When the heads were installed on my engine, the guy mistakenly used Fel-Pro 1074 head gaskets (LT1) instead of the correct 1003 gasket. After adding coolant and finding water in the oil pan, I pulled the heads and the lifters to clean and relube. I noticed that the cam lobes are positioned farther forward (not centered) in the lifter bores than normal. What is the correct way to install a retrofit roller in a first-gen small-block? Also, any idea on estimated power for this build? The other components are Comp Cams 26918 springs and Pro Magnum 1.6 rockers. The intake is an Edelbrock EPS with a 650 Edelbrock carb. I'm using a DUI ignition, Muncie four-speed and 3.55 posi, Hedman 15/8-inch headers with an X pipe, and Be Cool electric fans and radiator. Thanks for any help you can offer
Ft. Worth, TX
A: Installing retrofit hydraulic rollers into an early small-block is very simple. Using a Torrington thrust bearing behind the timing gear, and a thrust button to control the endplay, is the right way to go. Your question about the lobes lining up with the tappet holes is a little worrisome. Yes, they will sometimes be slightly off, but the roller wheel must be in full contact with its matching lobe, and the lobe can't be so out of line that it will hit its neighboring lifter. Our best gauge if the camshaft is lining up properly in the block is how the distributor gear on the cam lines up with the distributor tunnel in the block. This should be quite centered. The distributor gear shouldn't run off the edge of the camshaft distributor gear.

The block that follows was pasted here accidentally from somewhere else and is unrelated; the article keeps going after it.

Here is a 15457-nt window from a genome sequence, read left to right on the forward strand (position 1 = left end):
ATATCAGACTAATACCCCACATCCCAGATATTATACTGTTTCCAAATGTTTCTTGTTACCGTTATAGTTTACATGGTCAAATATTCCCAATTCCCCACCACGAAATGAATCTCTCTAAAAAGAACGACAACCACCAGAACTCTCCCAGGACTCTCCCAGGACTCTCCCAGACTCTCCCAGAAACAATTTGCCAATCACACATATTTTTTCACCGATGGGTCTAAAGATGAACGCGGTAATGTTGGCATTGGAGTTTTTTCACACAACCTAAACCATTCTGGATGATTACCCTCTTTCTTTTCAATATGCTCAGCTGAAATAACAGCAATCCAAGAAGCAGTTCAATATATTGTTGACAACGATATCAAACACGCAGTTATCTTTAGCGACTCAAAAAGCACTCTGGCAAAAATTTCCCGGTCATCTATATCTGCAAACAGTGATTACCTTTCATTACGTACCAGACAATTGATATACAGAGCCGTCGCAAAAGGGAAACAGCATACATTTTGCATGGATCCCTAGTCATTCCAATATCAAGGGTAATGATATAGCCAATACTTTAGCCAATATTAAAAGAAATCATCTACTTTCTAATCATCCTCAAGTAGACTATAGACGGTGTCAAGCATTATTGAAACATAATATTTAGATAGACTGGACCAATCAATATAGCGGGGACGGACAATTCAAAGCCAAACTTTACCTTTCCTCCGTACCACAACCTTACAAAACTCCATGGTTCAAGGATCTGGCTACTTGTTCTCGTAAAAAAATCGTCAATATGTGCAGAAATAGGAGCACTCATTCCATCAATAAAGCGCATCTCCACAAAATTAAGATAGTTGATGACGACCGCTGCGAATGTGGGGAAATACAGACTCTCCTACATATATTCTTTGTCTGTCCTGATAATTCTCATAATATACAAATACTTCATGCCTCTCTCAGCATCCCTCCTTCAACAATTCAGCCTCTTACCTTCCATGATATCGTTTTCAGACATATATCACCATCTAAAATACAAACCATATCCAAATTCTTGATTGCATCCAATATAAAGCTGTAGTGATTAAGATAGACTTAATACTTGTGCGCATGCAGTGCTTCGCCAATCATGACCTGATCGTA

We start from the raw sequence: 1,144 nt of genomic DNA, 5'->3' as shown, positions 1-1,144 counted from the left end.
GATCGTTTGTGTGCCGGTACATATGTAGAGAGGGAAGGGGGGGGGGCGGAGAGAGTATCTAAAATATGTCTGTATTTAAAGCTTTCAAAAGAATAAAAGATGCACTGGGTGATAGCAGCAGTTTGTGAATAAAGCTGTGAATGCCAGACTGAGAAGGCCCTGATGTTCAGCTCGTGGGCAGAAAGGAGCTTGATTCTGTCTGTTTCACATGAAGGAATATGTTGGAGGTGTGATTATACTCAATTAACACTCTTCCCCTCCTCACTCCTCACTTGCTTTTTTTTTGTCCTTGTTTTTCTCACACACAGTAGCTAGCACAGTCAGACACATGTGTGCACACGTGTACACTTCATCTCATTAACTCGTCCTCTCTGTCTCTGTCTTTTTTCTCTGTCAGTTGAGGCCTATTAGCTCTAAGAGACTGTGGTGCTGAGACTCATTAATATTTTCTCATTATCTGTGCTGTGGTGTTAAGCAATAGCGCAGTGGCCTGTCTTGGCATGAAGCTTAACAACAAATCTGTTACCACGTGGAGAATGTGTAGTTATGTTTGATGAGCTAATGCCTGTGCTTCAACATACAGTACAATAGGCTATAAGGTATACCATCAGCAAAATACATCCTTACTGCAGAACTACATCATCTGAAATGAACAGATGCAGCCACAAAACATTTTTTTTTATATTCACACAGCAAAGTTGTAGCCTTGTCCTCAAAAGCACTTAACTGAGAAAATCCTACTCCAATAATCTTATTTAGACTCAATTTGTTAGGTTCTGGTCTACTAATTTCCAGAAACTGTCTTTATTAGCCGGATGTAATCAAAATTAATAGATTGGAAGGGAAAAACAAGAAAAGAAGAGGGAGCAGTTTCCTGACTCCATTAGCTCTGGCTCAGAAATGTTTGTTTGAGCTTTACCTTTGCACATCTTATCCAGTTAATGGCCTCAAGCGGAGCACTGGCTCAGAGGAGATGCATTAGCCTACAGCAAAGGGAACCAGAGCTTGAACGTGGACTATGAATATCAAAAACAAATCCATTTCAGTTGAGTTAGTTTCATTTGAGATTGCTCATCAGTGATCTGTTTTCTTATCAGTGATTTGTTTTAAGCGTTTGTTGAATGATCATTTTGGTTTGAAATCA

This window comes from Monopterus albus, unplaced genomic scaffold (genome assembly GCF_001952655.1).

When you say you have a thrust bearing behind the camshaft gear, it must be machined for this bearing. If it wasn't and you installed a bearing behind the gear, the timing chain wouldn't line up with the crankshaft sprocket.
Checking out the Isky PN RR-265/272HYD, it is a direct retrofit hydraulic roller for '57-87 first-generation small-blocks. The cam specs out at 217/225 degrees at 0.050-inch tappet lift, 0.485/0.505-inch max lift, and is ground on 112 centers. You must have had a custom grind done for your 327 at 108 separation angle. We like the profile for your little Mouse. With the combination of components you have listed, you should see the horsepower come in at around 400. The torque is going to fall in around 375-380 lb-ft. This should give you a very nice-running package with a great idle quality. At the higher engine speeds it should sound like the late '60s all over again. Enjoy.
Technical questions for Kevin McClelland can be sent to him at firstname.lastname@example.org.